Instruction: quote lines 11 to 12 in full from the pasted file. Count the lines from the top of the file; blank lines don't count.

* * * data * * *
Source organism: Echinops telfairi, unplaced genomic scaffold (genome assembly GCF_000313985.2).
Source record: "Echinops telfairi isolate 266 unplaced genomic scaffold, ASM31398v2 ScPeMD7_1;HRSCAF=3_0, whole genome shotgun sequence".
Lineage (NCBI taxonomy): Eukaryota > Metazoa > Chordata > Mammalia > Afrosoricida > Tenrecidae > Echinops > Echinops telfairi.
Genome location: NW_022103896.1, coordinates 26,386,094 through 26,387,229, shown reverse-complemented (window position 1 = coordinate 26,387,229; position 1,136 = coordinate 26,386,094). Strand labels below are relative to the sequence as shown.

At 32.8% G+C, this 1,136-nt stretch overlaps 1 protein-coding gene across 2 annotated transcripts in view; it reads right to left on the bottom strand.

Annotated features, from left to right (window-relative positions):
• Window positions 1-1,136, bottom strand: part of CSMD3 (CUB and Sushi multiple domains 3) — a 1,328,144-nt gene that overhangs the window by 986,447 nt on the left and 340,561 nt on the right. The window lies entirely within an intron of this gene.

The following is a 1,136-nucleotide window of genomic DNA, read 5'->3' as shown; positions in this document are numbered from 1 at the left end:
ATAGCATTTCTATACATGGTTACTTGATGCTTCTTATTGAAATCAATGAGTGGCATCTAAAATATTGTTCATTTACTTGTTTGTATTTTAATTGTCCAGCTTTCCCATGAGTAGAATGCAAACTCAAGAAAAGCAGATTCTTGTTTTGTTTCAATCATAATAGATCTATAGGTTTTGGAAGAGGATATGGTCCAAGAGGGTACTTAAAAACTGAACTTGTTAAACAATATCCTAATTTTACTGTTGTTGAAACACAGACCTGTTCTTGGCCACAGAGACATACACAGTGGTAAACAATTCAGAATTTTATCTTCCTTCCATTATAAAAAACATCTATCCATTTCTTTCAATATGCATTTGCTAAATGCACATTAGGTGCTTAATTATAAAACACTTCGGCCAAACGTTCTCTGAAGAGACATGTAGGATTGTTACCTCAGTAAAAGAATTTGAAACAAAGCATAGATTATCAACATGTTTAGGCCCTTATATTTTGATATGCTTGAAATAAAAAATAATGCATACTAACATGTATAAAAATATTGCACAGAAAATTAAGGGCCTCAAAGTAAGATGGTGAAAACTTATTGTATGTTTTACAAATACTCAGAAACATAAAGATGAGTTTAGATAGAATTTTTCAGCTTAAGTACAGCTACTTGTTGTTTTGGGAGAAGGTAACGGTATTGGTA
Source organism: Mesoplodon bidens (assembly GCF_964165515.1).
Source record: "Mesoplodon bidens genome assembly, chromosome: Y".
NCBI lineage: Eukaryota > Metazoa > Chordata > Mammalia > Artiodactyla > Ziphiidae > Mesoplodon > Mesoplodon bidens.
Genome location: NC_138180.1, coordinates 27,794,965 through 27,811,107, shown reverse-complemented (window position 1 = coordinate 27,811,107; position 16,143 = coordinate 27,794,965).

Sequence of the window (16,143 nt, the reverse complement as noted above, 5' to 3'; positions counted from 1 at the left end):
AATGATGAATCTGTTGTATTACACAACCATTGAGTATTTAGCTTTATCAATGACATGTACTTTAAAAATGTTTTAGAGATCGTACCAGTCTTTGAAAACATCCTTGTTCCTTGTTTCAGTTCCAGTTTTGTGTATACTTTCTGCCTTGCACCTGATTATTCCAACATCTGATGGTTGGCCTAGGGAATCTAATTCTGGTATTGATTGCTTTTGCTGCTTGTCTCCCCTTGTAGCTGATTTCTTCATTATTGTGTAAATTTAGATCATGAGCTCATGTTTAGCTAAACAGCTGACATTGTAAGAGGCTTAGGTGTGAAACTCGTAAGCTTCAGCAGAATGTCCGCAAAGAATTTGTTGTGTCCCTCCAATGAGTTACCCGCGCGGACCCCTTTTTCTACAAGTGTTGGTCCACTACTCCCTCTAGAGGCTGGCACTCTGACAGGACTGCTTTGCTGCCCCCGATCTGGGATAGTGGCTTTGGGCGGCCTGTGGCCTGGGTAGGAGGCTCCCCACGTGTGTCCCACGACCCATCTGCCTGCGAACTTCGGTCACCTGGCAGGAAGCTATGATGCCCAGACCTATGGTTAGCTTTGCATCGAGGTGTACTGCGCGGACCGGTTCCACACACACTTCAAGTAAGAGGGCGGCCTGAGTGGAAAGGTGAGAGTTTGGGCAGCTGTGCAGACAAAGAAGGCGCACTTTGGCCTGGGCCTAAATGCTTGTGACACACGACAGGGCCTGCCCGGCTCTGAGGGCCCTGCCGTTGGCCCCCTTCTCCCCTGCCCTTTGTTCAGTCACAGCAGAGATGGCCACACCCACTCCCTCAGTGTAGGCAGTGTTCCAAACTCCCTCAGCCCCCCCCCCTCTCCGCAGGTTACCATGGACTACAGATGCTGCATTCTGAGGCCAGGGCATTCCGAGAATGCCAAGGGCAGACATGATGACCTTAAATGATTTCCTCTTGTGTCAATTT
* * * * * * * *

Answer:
Source record: "Mesoplodon bidens genome assembly, chromosome: Y".
NCBI lineage: Eukaryota > Metazoa > Chordata > Mammalia > Artiodactyla > Ziphiidae > Mesoplodon > Mesoplodon bidens.